Wednesday, March 29, 2017

Young Cuban Women Skaterboarders Defy Gravity And Machismo

Young Cuban Women Skaterboarders Defy Gravity And Machismo

14ymedio, Zunilda Mata, Havna, 28 March 2017 — A pirouette and life is
turned upside down. Another and the wheels crash against the pavement
leaving a mark in their path. Cuban women skaters defy gravity and
machismo, two forces trying to make them fall. Their dreams are told in
the documentary Sisters on Wheels by director Amberly Alene Ellis,
currently in the United States.

The film looks at the phenomenon of skateboarders told from the
experience of young Cuban women who practice a sport marked by
prejudice. Not only must they deal with the animosity still provoked in
some observers, but also with putting themselves in "a territory of men."

The protagonists of Sisters on Wheels display the technical difficulties
of practicing this discipline in Cuba, with few resources and places to
skate for training. The young women talk about their struggle to have
skateboarding recognized as a sport, far beyond an entertaining pastime.

The Amigo Skate project has helped alleviate the material hardships of
some of these young women. The initiative asks, from its on-line site,
for people to bring or send skateboarding equipment to the island, and
facilitates events linked to the sport, in additional to concerts and
the painting of murals.

Cuban-American René Lecour is part of the solidarity project and the
director of Sisters on Wheels came to the reality
of skateboarding through him. In a country where very few skateboards
have been marketed and there are barely enough spare parts to fix a
broken table, the practice becomes complicated. However, new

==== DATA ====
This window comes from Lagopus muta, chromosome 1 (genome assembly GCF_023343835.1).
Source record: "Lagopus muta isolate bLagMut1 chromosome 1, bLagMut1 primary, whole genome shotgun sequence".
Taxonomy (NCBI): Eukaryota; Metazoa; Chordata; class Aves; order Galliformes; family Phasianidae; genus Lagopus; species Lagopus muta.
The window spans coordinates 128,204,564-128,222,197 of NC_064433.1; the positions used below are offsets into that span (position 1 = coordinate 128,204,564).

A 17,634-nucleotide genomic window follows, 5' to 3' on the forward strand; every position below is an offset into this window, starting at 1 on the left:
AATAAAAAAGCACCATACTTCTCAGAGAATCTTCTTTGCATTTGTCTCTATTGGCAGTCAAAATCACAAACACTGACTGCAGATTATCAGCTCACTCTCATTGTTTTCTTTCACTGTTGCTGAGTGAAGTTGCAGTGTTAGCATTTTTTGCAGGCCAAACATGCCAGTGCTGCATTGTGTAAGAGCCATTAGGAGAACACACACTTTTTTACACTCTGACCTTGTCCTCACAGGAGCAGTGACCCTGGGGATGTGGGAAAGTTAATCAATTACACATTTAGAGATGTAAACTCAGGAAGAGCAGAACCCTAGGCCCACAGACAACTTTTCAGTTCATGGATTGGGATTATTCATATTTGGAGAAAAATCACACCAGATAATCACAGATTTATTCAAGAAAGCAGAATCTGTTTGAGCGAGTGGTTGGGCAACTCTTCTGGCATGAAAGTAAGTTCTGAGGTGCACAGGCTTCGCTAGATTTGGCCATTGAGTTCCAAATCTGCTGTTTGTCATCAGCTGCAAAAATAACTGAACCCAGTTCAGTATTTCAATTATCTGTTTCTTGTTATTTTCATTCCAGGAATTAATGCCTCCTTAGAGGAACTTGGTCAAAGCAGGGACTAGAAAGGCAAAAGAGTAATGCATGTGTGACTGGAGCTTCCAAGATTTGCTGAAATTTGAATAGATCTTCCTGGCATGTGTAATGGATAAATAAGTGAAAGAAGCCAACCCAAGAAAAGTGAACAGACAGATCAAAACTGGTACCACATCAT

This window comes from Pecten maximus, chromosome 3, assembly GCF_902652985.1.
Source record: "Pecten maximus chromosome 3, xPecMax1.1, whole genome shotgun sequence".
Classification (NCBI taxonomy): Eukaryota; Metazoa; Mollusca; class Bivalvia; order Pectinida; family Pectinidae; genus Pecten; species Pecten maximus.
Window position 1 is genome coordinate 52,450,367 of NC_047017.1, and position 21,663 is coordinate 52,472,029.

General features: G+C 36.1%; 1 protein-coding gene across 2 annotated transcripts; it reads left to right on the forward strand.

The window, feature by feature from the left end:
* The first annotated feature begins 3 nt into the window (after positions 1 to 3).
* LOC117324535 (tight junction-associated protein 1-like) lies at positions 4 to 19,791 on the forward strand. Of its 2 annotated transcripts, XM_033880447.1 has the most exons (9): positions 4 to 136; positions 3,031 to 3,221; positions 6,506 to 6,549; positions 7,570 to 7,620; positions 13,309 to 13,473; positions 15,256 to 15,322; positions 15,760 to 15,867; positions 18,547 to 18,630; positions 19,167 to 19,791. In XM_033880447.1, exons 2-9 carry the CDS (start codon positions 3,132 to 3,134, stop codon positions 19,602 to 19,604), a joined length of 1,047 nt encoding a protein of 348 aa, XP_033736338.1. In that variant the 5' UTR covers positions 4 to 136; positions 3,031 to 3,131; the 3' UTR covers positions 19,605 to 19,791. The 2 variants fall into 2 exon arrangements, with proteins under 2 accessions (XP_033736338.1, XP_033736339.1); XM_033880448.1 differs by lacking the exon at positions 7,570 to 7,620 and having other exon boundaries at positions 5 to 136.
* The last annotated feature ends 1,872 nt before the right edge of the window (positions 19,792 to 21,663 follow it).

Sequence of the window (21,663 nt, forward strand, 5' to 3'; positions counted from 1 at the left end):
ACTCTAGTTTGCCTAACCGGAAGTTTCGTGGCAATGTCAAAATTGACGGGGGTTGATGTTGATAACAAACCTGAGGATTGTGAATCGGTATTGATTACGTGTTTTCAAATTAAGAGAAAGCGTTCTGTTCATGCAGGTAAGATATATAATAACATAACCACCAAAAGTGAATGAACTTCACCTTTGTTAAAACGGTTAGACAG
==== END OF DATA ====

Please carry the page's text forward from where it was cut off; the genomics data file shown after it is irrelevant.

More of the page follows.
technologies help, with videos and tutorials that teach spinning and
other techniques.

Ellis, who traveled to the island initially to film material about women
filmmakers, was attracted by the "innovation" she saw in these urban
athletes and knew first hand about a similar phenomenon in her own
country when "skateboarding pioneers, in the '80s, made their own boards
with what they could find."

"Without intending to, we moved from filmmaking to skating," recalls the
director, who believes skating becomes an act of protest for these young
people in a nation where the government regulates every centimeter of
reality, especially the sports scene.

The documentary, which began filming in 2015, uses skateboarding as a
way to approach the national reality and in particular the changes that
occurred after the thaw between the Governments of Cuba and the United

In the practice of skateboarding, the filmmaker sees a gesture of
independence that "is seeking free expression"

Source: Young Cuban Women Skaterboarders Defy Gravity And Machismo –
Translating Cuba -

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